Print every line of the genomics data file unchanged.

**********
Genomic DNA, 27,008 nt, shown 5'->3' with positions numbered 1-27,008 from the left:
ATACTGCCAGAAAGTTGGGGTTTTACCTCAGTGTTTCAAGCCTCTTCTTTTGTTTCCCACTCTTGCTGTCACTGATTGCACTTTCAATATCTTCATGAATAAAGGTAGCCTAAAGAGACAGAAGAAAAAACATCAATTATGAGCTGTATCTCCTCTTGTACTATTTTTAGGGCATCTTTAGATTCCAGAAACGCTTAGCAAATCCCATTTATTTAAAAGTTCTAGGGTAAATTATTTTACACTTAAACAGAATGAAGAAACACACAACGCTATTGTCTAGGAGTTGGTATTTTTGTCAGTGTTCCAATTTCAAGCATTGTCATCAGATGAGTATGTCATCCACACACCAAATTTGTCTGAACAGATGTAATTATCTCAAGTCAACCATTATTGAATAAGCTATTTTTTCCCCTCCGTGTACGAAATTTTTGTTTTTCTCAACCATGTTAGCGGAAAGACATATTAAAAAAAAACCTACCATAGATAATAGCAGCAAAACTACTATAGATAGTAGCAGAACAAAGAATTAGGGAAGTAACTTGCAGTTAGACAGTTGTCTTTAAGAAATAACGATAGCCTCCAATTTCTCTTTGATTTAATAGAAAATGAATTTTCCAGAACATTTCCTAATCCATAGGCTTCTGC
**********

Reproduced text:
Genomic DNA, 27,008 nt, shown 5'->3' with positions numbered 1-27,008 from the left:
ATACTGCCAGAAAGTTGGGGTTTTACCTCAGTGTTTCAAGCCTCTTCTTTTGTTTCCCACTCTTGCTGTCACTGATTGCACTTTCAATATCTTCATGAATAAAGGTAGCCTAAAGAGACAGAAGAAAAAACATCAATTATGAGCTGTATCTCCTCTTGTACTATTTTTAGGGCATCTTTAGATTCCAGAAACGCTTAGCAAATCCCATTTATTTAAAAGTTCTAGGGTAAATTATTTTACACTTAAACAGAATGAAGAAACACACAACGCTATTGTCTAGGAGTTGGTATTTTTGTCAGTGTTCCAATTTCAAGCATTGTCATCAGATGAGTATGTCATCCACACACCAAATTTGTCTGAACAGATGTAATTATCTCAAGTCAACCATTATTGAATAAGCTATTTTTTCCCCTCCGTGTACGAAATTTTTGTTTTTCTCAACCATGTTAGCGGAAAGACATATTAAAAAAAAACCTACCATAGATAATAGCAGCAAAACTACTATAGATAGTAGCAGAACAAAGAATTAGGGAAGTAACTTGCAGTTAGACAGTTGTCTTTAAGAAATAACGATAGCCTCCAATTTCTCTTTGATTTAATAGAAAATGAATTTTCCAGAACATTTCCTAATCCATAGGCTTCTGC